Erik Sanner Home Visual Other About


david hockney isn't one of those people i think about every day. maybe once a month. i'm a fan, but he's not on my mind in the same way that dekoonig or rothko are.

some years ago, there was a [grand] [massive] [killer] [stellar] [awesome] [enlightening] [inspiring] retrospective of his work in tokyo (probably travelled from somewhere else, don't remember). this is in the late nineties. anyway, i picked up his autobiography, and opened it to some random page, and a sentence jumped out at me. (please do not let me know this was on the back cover, let's keep my memory pure and unpolluted even if it's wrong.) he said something about having completed (or undertaken) his education in public. and this got me very excited - it wasn't about what i knew or didn't know or could or couldn't do, it was about going ahead and trying to expand the things that i can in fact do. john ronsheim taught me that you sing to learn, not to show off. this was a pointed reminder that engaging in artmaking need not be confused with virtuosity, skill, craft, talent, but is a pursuit. you can only chase and search and hunt.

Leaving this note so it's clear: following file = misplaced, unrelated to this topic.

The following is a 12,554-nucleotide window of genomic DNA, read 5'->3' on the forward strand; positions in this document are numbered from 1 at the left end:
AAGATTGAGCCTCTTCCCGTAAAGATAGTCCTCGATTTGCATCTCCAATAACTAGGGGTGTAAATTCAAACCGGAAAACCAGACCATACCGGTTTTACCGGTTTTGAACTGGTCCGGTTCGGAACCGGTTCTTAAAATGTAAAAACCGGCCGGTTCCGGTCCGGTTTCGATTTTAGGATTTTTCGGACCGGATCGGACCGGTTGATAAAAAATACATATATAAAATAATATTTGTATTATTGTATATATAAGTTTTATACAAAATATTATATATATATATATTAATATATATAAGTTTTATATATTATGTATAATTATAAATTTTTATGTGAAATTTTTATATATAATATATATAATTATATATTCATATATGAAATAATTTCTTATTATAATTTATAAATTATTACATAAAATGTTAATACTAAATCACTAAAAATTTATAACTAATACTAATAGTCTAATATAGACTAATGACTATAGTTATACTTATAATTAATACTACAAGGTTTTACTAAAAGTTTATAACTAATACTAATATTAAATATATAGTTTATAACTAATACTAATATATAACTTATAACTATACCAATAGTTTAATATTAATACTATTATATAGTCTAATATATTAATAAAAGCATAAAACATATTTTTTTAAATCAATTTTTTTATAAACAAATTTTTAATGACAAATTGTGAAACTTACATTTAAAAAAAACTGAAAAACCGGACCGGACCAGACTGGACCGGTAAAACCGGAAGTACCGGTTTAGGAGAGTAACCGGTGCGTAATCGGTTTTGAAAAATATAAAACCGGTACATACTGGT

so that thought, educating myself in public, became sort of an inner mantra. it's ok that my pieces aren't as skillfully executed as they might be. are they getting better? is the work getting stronger? as long as i'm comfortable that progress is being made, then i want to keep pushing on.

ray says that one trend we can start to accept is that ever-increasing amounts of time in our professional activities will be spent learning.

privacy is over. we're all getting increasingly public educations.